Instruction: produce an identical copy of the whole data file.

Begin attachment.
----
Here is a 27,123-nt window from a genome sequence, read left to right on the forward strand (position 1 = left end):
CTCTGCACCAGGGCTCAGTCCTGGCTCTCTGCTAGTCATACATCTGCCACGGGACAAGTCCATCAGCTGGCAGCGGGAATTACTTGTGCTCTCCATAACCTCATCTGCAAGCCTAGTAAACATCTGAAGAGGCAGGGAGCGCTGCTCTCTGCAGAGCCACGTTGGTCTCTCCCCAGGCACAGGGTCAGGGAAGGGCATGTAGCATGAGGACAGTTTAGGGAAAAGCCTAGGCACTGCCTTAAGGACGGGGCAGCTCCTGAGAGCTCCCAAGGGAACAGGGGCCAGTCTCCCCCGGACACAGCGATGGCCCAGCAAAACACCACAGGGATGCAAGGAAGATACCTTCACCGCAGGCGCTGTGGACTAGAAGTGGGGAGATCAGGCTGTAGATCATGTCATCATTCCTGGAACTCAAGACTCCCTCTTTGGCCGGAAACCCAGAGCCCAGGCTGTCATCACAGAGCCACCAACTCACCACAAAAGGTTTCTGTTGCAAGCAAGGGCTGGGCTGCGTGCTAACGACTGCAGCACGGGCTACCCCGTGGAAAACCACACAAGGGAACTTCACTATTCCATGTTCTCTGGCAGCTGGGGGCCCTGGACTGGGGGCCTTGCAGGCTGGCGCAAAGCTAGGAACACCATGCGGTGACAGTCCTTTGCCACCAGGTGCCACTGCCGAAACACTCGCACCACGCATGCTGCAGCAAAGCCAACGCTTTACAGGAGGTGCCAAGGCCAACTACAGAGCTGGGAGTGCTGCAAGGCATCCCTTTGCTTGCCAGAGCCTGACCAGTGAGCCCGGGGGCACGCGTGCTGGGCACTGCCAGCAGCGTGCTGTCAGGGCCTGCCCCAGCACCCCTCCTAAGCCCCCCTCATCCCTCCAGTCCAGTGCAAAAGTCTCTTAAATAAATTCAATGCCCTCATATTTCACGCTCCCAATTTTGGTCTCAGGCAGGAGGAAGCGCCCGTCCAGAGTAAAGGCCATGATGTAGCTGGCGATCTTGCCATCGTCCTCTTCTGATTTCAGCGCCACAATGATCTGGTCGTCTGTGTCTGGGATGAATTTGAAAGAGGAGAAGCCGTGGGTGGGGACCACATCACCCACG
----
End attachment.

Here is a 27,123-nt window from a genome sequence, read left to right on the forward strand (position 1 = left end):
CTCTGCACCAGGGCTCAGTCCTGGCTCTCTGCTAGTCATACATCTGCCACGGGACAAGTCCATCAGCTGGCAGCGGGAATTACTTGTGCTCTCCATAACCTCATCTGCAAGCCTAGTAAACATCTGAAGAGGCAGGGAGCGCTGCTCTCTGCAGAGCCACGTTGGTCTCTCCCCAGGCACAGGGTCAGGGAAGGGCATGTAGCATGAGGACAGTTTAGGGAAAAGCCTAGGCACTGCCTTAAGGACGGGGCAGCTCCTGAGAGCTCCCAAGGGAACAGGGGCCAGTCTCCCCCGGACACAGCGATGGCCCAGCAAAACACCACAGGGATGCAAGGAAGATACCTTCACCGCAGGCGCTGTGGACTAGAAGTGGGGAGATCAGGCTGTAGATCATGTCATCATTCCTGGAACTCAAGACTCCCTCTTTGGCCGGAAACCCAGAGCCCAGGCTGTCATCACAGAGCCACCAACTCACCACAAAAGGTTTCTGTTGCAAGCAAGGGCTGGGCTGCGTGCTAACGACTGCAGCACGGGCTACCCCGTGGAAAACCACACAAGGGAACTTCACTATTCCATGTTCTCTGGCAGCTGGGGGCCCTGGACTGGGGGCCTTGCAGGCTGGCGCAAAGCTAGGAACACCATGCGGTGACAGTCCTTTGCCACCAGGTGCCACTGCCGAAACACTCGCACCACGCATGCTGCAGCAAAGCCAACGCTTTACAGGAGGTGCCAAGGCCAACTACAGAGCTGGGAGTGCTGCAAGGCATCCCTTTGCTTGCCAGAGCCTGACCAGTGAGCCCGGGGGCACGCGTGCTGGGCACTGCCAGCAGCGTGCTGTCAGGGCCTGCCCCAGCACCCCTCCTAAGCCCCCCTCATCCCTCCAGTCCAGTGCAAAAGTCTCTTAAATAAATTCAATGCCCTCATATTTCACGCTCCCAATTTTGGTCTCAGGCAGGAGGAAGCGCCCGTCCAGAGTAAAGGCCATGATGTAGCTGGCGATCTTGCCATCGTCCTCTTCTGATTTCAGCGCCACAATGATCTGGTCGTCTGTGTCTGGGATGAATTTGAAAGAGGAGAAGCCGTGGGTGGGGACCACATCACCCACG